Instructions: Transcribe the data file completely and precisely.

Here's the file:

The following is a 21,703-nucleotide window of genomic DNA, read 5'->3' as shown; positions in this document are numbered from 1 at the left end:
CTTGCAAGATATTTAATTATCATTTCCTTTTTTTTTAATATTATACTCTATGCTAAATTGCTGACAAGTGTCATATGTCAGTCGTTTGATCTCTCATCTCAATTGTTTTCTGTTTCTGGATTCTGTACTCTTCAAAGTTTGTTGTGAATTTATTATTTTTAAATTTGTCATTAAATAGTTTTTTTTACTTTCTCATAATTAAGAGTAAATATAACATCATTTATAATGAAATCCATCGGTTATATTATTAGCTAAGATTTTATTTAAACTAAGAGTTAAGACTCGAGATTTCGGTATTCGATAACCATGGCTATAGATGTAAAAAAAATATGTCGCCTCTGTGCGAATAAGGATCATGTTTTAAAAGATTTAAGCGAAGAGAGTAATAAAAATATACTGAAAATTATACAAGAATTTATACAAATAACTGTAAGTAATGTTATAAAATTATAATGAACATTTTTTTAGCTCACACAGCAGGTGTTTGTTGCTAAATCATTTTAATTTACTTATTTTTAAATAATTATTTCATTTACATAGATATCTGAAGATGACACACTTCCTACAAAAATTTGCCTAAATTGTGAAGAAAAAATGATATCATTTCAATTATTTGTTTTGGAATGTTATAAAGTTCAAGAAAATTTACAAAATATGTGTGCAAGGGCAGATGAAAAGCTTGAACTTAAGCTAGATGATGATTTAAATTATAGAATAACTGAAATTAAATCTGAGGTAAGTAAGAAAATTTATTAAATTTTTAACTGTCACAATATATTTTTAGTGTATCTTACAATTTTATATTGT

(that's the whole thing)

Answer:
The following is a 21,703-nucleotide window of genomic DNA, read 5'->3' as shown; positions in this document are numbered from 1 at the left end:
CTTGCAAGATATTTAATTATCATTTCCTTTTTTTTTAATATTATACTCTATGCTAAATTGCTGACAAGTGTCATATGTCAGTCGTTTGATCTCTCATCTCAATTGTTTTCTGTTTCTGGATTCTGTACTCTTCAAAGTTTGTTGTGAATTTATTATTTTTAAATTTGTCATTAAATAGTTTTTTTTACTTTCTCATAATTAAGAGTAAATATAACATCATTTATAATGAAATCCATCGGTTATATTATTAGCTAAGATTTTATTTAAACTAAGAGTTAAGACTCGAGATTTCGGTATTCGATAACCATGGCTATAGATGTAAAAAAAATATGTCGCCTCTGTGCGAATAAGGATCATGTTTTAAAAGATTTAAGCGAAGAGAGTAATAAAAATATACTGAAAATTATACAAGAATTTATACAAATAACTGTAAGTAATGTTATAAAATTATAATGAACATTTTTTTAGCTCACACAGCAGGTGTTTGTTGCTAAATCATTTTAATTTACTTATTTTTAAATAATTATTTCATTTACATAGATATCTGAAGATGACACACTTCCTACAAAAATTTGCCTAAATTGTGAAGAAAAAATGATATCATTTCAATTATTTGTTTTGGAATGTTATAAAGTTCAAGAAAATTTACAAAATATGTGTGCAAGGGCAGATGAAAAGCTTGAACTTAAGCTAGATGATGATTTAAATTATAGAATAACTGAAATTAAATCTGAGGTAAGTAAGAAAATTTATTAAATTTTTAACTGTCACAATATATTTTTAGTGTATCTTACAATTTTATATTGT